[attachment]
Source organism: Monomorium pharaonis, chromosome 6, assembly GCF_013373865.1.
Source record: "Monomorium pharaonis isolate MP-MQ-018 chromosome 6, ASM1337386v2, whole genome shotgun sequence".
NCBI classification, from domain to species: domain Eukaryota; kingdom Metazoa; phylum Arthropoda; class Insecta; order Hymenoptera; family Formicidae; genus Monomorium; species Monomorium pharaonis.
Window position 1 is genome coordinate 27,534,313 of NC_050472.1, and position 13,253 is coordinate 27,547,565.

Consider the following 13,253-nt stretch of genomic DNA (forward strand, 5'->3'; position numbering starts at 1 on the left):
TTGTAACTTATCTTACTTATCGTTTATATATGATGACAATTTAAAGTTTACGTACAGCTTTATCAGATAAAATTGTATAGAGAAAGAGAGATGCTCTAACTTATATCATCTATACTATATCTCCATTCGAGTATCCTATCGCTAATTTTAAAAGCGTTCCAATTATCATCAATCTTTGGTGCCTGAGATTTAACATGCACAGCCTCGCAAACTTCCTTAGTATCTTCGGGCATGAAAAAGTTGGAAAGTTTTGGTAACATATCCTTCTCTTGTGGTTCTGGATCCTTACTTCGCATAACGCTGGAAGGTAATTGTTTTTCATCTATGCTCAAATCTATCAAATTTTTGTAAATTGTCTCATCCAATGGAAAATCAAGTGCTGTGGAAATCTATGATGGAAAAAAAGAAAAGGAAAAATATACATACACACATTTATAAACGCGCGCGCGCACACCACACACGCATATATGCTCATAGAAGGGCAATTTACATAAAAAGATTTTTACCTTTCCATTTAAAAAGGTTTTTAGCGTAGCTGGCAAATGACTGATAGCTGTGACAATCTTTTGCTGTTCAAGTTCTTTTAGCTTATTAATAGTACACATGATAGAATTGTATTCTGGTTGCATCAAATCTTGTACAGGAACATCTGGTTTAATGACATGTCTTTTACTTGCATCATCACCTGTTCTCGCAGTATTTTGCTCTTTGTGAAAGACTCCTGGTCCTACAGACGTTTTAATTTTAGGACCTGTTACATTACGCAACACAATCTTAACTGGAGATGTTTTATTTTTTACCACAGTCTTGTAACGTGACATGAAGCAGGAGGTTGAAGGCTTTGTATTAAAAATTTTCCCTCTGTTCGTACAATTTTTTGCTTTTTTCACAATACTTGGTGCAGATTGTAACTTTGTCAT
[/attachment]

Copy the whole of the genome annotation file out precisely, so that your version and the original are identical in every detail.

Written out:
Source organism: Monomorium pharaonis, chromosome 6, assembly GCF_013373865.1.
Source record: "Monomorium pharaonis isolate MP-MQ-018 chromosome 6, ASM1337386v2, whole genome shotgun sequence".
NCBI classification, from domain to species: domain Eukaryota; kingdom Metazoa; phylum Arthropoda; class Insecta; order Hymenoptera; family Formicidae; genus Monomorium; species Monomorium pharaonis.
Window position 1 is genome coordinate 27,534,313 of NC_050472.1, and position 13,253 is coordinate 27,547,565.

Consider the following 13,253-nt stretch of genomic DNA (forward strand, 5'->3'; position numbering starts at 1 on the left):
TTGTAACTTATCTTACTTATCGTTTATATATGATGACAATTTAAAGTTTACGTACAGCTTTATCAGATAAAATTGTATAGAGAAAGAGAGATGCTCTAACTTATATCATCTATACTATATCTCCATTCGAGTATCCTATCGCTAATTTTAAAAGCGTTCCAATTATCATCAATCTTTGGTGCCTGAGATTTAACATGCACAGCCTCGCAAACTTCCTTAGTATCTTCGGGCATGAAAAAGTTGGAAAGTTTTGGTAACATATCCTTCTCTTGTGGTTCTGGATCCTTACTTCGCATAACGCTGGAAGGTAATTGTTTTTCATCTATGCTCAAATCTATCAAATTTTTGTAAATTGTCTCATCCAATGGAAAATCAAGTGCTGTGGAAATCTATGATGGAAAAAAAGAAAAGGAAAAATATACATACACACATTTATAAACGCGCGCGCGCACACCACACACGCATATATGCTCATAGAAGGGCAATTTACATAAAAAGATTTTTACCTTTCCATTTAAAAAGGTTTTTAGCGTAGCTGGCAAATGACTGATAGCTGTGACAATCTTTTGCTGTTCAAGTTCTTTTAGCTTATTAATAGTACACATGATAGAATTGTATTCTGGTTGCATCAAATCTTGTACAGGAACATCTGGTTTAATGACATGTCTTTTACTTGCATCATCACCTGTTCTCGCAGTATTTTGCTCTTTGTGAAAGACTCCTGGTCCTACAGACGTTTTAATTTTAGGACCTGTTACATTACGCAACACAATCTTAACTGGAGATGTTTTATTTTTTACCACAGTCTTGTAACGTGACATGAAGCAGGAGGTTGAAGGCTTTGTATTAAAAATTTTCCCTCTGTTCGTACAATTTTTTGCTTTTTTCACAATACTTGGTGCAGATTGTAACTTTGTCAT